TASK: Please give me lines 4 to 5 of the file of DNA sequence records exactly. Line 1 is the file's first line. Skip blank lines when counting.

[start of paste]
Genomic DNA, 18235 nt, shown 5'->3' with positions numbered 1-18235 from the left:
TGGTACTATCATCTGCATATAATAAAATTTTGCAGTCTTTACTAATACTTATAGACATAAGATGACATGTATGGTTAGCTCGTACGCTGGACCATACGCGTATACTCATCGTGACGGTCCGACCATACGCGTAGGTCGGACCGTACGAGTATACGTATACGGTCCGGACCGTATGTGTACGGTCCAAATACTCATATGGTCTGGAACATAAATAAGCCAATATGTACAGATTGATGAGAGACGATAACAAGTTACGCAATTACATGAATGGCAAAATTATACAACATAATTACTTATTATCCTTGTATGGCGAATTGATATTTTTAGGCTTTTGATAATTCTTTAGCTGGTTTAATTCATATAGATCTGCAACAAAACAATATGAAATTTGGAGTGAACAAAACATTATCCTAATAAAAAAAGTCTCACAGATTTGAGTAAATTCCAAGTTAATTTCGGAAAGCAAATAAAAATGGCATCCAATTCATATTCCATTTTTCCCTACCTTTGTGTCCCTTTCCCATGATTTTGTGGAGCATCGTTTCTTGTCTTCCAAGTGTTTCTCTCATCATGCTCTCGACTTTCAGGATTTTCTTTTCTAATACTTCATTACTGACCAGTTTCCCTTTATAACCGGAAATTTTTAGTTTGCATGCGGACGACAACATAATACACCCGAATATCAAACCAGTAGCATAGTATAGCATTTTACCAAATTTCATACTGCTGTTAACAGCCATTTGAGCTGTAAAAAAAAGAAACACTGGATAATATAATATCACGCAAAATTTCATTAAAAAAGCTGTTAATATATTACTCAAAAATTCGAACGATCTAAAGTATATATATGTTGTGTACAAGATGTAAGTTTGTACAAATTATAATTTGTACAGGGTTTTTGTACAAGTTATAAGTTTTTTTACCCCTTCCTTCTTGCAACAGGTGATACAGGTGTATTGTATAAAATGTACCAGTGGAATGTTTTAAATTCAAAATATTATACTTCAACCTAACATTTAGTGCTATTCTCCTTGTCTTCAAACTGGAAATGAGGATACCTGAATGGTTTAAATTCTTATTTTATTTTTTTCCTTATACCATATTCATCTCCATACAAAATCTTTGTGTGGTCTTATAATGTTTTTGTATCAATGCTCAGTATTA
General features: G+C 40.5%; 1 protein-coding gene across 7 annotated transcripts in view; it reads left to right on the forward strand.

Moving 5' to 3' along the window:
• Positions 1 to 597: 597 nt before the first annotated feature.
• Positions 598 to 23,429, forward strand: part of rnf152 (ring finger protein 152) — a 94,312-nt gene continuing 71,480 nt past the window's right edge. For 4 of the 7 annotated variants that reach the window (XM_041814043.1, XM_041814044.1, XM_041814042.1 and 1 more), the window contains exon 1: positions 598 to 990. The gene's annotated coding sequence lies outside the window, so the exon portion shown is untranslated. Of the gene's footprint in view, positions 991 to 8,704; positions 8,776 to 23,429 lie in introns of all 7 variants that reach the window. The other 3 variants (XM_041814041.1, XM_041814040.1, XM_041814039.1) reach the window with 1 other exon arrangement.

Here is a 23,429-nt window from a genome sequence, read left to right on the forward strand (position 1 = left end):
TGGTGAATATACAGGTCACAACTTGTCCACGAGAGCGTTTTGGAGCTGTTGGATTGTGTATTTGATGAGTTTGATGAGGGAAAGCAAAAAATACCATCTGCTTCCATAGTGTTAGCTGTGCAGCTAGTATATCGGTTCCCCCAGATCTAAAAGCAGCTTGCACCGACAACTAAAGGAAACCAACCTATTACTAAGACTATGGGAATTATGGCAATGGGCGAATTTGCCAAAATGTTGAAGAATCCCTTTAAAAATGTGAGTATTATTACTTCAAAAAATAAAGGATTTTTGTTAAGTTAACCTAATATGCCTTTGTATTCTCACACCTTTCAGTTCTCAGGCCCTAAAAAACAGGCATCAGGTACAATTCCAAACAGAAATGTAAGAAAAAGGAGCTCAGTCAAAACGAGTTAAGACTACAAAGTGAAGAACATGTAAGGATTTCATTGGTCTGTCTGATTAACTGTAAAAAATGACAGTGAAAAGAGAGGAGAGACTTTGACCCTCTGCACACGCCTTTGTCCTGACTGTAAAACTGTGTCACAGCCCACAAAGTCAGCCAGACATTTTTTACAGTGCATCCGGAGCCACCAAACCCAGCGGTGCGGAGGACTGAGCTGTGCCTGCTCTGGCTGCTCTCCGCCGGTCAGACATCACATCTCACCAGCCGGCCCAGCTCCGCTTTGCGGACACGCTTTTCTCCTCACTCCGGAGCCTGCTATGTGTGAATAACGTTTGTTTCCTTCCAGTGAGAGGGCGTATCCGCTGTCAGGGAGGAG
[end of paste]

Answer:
Moving 5' to 3' along the window:
• Positions 1 to 597: 597 nt before the first annotated feature.